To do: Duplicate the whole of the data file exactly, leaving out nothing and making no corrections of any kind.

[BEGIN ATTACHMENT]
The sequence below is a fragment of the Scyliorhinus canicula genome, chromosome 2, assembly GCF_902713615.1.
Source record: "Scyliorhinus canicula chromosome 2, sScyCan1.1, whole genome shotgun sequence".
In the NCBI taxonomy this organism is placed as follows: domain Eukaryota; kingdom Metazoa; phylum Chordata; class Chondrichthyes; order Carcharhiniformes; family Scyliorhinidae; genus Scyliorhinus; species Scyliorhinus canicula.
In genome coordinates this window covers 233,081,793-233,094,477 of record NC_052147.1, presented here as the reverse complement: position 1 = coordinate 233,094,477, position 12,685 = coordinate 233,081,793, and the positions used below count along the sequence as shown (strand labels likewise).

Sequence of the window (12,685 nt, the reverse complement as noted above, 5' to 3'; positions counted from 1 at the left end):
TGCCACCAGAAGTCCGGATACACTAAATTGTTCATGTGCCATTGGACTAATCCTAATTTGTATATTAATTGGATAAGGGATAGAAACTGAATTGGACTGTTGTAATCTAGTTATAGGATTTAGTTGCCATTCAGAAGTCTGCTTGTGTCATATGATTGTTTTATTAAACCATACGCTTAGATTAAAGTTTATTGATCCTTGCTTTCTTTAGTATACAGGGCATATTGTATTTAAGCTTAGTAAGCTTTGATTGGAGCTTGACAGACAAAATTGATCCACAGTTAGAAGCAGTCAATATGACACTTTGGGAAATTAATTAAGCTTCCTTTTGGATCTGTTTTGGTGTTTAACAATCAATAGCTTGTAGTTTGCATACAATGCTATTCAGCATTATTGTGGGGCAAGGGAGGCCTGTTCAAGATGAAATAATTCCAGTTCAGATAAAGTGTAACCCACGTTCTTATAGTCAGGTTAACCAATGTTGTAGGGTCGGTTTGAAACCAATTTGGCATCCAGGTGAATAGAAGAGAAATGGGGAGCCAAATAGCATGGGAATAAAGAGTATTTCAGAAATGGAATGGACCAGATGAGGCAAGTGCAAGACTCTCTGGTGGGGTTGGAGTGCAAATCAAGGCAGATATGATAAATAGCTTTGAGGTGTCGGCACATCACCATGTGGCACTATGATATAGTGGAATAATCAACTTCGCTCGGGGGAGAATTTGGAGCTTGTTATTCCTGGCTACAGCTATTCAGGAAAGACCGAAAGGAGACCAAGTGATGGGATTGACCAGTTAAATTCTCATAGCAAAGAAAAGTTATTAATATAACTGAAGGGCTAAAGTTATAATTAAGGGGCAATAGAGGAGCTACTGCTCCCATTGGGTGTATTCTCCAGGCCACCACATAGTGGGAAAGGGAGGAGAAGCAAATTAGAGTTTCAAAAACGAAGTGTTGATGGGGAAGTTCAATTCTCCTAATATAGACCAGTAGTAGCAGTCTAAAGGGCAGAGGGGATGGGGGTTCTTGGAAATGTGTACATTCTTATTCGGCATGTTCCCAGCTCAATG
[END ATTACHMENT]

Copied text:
The sequence below is a fragment of the Scyliorhinus canicula genome, chromosome 2, assembly GCF_902713615.1.
Source record: "Scyliorhinus canicula chromosome 2, sScyCan1.1, whole genome shotgun sequence".
In the NCBI taxonomy this organism is placed as follows: domain Eukaryota; kingdom Metazoa; phylum Chordata; class Chondrichthyes; order Carcharhiniformes; family Scyliorhinidae; genus Scyliorhinus; species Scyliorhinus canicula.
In genome coordinates this window covers 233,081,793-233,094,477 of record NC_052147.1, presented here as the reverse complement: position 1 = coordinate 233,094,477, position 12,685 = coordinate 233,081,793, and the positions used below count along the sequence as shown (strand labels likewise).

Sequence of the window (12,685 nt, the reverse complement as noted above, 5' to 3'; positions counted from 1 at the left end):
TGCCACCAGAAGTCCGGATACACTAAATTGTTCATGTGCCATTGGACTAATCCTAATTTGTATATTAATTGGATAAGGGATAGAAACTGAATTGGACTGTTGTAATCTAGTTATAGGATTTAGTTGCCATTCAGAAGTCTGCTTGTGTCATATGATTGTTTTATTAAACCATACGCTTAGATTAAAGTTTATTGATCCTTGCTTTCTTTAGTATACAGGGCATATTGTATTTAAGCTTAGTAAGCTTTGATTGGAGCTTGACAGACAAAATTGATCCACAGTTAGAAGCAGTCAATATGACACTTTGGGAAATTAATTAAGCTTCCTTTTGGATCTGTTTTGGTGTTTAACAATCAATAGCTTGTAGTTTGCATACAATGCTATTCAGCATTATTGTGGGGCAAGGGAGGCCTGTTCAAGATGAAATAATTCCAGTTCAGATAAAGTGTAACCCACGTTCTTATAGTCAGGTTAACCAATGTTGTAGGGTCGGTTTGAAACCAATTTGGCATCCAGGTGAATAGAAGAGAAATGGGGAGCCAAATAGCATGGGAATAAAGAGTATTTCAGAAATGGAATGGACCAGATGAGGCAAGTGCAAGACTCTCTGGTGGGGTTGGAGTGCAAATCAAGGCAGATATGATAAATAGCTTTGAGGTGTCGGCACATCACCATGTGGCACTATGATATAGTGGAATAATCAACTTCGCTCGGGGGAGAATTTGGAGCTTGTTATTCCTGGCTACAGCTATTCAGGAAAGACCGAAAGGAGACCAAGTGATGGGATTGACCAGTTAAATTCTCATAGCAAAGAAAAGTTATTAATATAACTGAAGGGCTAAAGTTATAATTAAGGGGCAATAGAGGAGCTACTGCTCCCATTGGGTGTATTCTCCAGGCCACCACATAGTGGGAAAGGGAGGAGAAGCAAATTAGAGTTTCAAAAACGAAGTGTTGATGGGGAAGTTCAATTCTCCTAATATAGACCAGTAGTAGCAGTCTAAAGGGCAGAGGGGATGGGGGTTCTTGGAAATGTGTACATTCTTATTCGGCATGTTCCCAGCTCAATG